This was startling news. “Everybody said, Oh, it’s how kids achieve academically that will predict their adult employment, and health, and everything else,” recalls Mark Greenberg, a Penn State University psychologist. “And then it turned out that for both employment and health outcomes, academic achievement actually predicted less than these other factors.”

We’ve touched on the growth mindset before; and this seems to be another instance of its importance. I suppose I’ve long thought that our goal as educators goes far beyond merely transmitting content to our students, and articles like this, that show how to incorporate what it means to be a person into learning, can serve as a guide for how we build relationships with students in the classroom.

My thoughts on this stuff are pretty tentative. What do our legions of readers think?

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6 Comments

Filed under Bibliographic Instruction is Dead, Education, Library Instruction, On Being Human, Posts by Kevin Michael Klipfel

6 responses to “Emotional Intelligence and … Academic Libraries? You Bet!

  1. Alex Carroll

    One of the best (and most accessible) studies I’ve seen on emotional intelligence and student success was done by NPR’s This American Life last September (http://www.thisamericanlife.org/radio-archives/episode/474/back-to-school). This hour long radio program essentially summarizes Paul Tough’s How Children Succeed (http://www.amazon.com/gp/product/0547564651/ref=as_li_tf_tl?ie=UTF8&camp=1789&creative=9325&creativeASIN=0547564651&linkCode=as2&tag=thiamelif-20), which argues that the development of grit (persistence) within children is the most important indicator of educational and professional success later in life. If we buy into their argument (and I do), it suggests that as educators we need to take emotional intelligence seriously, and think of ways that we can help our students develop persistence.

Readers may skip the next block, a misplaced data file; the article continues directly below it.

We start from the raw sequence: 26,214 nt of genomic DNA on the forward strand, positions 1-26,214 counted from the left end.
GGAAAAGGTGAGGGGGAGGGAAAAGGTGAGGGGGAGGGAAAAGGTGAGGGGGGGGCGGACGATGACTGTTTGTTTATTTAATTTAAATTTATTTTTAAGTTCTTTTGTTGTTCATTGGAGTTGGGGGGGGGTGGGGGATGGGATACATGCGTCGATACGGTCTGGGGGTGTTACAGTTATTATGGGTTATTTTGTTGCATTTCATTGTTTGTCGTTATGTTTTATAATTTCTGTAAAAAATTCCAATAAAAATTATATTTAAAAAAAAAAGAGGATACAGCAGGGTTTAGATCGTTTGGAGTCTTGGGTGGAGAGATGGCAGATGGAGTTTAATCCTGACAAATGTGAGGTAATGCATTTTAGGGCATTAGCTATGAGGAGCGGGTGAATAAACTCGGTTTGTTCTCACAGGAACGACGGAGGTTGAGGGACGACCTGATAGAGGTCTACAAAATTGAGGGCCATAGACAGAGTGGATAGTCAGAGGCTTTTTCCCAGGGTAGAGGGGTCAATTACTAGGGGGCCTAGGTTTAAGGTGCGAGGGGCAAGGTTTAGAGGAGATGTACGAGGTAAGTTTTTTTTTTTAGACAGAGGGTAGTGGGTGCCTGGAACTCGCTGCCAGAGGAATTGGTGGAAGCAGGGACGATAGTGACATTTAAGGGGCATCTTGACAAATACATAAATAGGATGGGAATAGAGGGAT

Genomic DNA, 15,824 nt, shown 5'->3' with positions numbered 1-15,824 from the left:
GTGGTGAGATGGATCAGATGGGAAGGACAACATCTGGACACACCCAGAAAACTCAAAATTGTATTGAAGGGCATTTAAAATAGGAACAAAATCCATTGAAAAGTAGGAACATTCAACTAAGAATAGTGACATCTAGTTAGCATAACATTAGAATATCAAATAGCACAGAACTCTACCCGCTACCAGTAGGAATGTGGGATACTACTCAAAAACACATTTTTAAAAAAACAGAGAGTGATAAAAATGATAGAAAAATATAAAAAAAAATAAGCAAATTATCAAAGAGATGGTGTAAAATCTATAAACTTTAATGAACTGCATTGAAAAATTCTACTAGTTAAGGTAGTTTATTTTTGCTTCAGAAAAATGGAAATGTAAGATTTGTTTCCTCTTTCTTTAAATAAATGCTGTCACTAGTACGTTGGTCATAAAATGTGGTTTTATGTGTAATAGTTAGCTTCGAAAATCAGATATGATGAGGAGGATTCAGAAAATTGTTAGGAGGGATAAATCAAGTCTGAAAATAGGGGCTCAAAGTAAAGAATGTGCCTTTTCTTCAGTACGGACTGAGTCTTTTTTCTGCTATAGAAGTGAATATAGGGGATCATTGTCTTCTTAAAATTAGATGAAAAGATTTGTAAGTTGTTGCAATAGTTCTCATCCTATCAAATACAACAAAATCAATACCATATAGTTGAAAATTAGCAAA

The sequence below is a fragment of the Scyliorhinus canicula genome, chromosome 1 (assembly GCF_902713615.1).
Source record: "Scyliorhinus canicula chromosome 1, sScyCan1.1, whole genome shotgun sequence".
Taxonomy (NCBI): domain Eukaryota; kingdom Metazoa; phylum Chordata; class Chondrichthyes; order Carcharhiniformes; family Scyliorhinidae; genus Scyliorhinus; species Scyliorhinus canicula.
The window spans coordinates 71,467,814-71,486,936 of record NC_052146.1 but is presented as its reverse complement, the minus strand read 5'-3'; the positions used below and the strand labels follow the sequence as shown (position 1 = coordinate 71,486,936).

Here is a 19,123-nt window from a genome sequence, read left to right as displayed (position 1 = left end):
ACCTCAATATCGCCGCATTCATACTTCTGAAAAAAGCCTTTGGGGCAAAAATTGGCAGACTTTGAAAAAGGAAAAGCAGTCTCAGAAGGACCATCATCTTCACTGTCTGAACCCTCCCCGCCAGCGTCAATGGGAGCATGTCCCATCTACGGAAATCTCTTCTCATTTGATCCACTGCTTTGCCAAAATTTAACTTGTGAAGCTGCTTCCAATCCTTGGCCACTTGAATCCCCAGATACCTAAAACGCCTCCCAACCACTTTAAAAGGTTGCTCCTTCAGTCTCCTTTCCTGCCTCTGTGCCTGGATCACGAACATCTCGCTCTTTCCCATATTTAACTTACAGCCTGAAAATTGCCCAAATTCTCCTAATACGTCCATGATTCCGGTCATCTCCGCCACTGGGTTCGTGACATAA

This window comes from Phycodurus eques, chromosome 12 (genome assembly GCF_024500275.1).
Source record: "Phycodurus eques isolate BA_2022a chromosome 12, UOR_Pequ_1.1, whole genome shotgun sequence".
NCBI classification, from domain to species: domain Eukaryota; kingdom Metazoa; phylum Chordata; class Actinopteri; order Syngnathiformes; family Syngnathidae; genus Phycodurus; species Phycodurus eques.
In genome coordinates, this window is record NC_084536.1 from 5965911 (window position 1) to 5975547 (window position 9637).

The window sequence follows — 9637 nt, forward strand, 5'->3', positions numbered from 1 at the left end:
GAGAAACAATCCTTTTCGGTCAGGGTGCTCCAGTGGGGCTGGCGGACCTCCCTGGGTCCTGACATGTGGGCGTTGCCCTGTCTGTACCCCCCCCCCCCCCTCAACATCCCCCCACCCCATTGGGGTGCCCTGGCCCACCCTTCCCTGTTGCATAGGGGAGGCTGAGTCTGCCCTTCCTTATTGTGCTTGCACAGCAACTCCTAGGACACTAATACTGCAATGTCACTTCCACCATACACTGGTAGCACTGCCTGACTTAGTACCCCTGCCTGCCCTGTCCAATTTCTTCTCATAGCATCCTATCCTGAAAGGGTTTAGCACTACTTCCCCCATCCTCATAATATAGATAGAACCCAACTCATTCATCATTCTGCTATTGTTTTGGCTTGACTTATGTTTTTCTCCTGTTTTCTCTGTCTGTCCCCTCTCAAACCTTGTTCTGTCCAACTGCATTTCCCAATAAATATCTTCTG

However, as librarians working in higher education, we might have our work cut out for us. Another interesting study on this topic was done by Planet Money (another NPR radio program). This report suggests that grit can most easily be learned by really young children. How young? Think pre-kindergarten (http://www.npr.org/blogs/money/2011/06/13/137109349/the-friday-podcast-the-case-for-preschool).
    As a subject specialist, it can be really tempting to glaze over the iterative nature of research and information literacy in general, and to skip right to showing students all of the research tools at their disposal. I think this inclination is pretty understandable: an hour and fifteen minutes isn’t much time, and you want students to have the opportunity to take advantage of all the resources that their tuition and student fees are paying for. This is especially true when working with upper level undergraduate students and graduate students because it’s not like Web of Science and SciFinder have the most intuitive design. Oh, and a lot of students have never heard about software like EndNote, so you better show them how to use that too. And after all, the whole reason the instructor invited you into class was to show these discipline specific research tools, so that’s the type of instruction session her or she is expecting. When you start “wasting” time talking about things like “how to find a topic you’re legitimately interested in” or “here’s how to use Wikipedia to start your research,” you can sometimes get some really confused expressions on the instructor’s face.
    In my experience, research and teaching faculty often take for granted the expertise they have in searching, and forget how long it took for them to develop these skills. They don’t remember learning how to find pertinent keywords, and realizing how things like filters and Boolean operators can broaden or narrow a search. Furthermore, faculty tend to have such developed and narrow research interests that they forget that for the average undergraduate who doesn’t know much about the discipline, a lot of preliminary research (the “discovery phase”) has to occur before the student can even begin to look into a topic in depth. Giving a student these research tools without providing them with instruction on how to navigate the research process is like giving a car to a twelve year old who REALLY needs to get to soccer practice. Sure, by the grace of God the student might make it to her destination successfully and on time. But it’s just as likely that she’ll get into a crash while trying to merge off the freeway.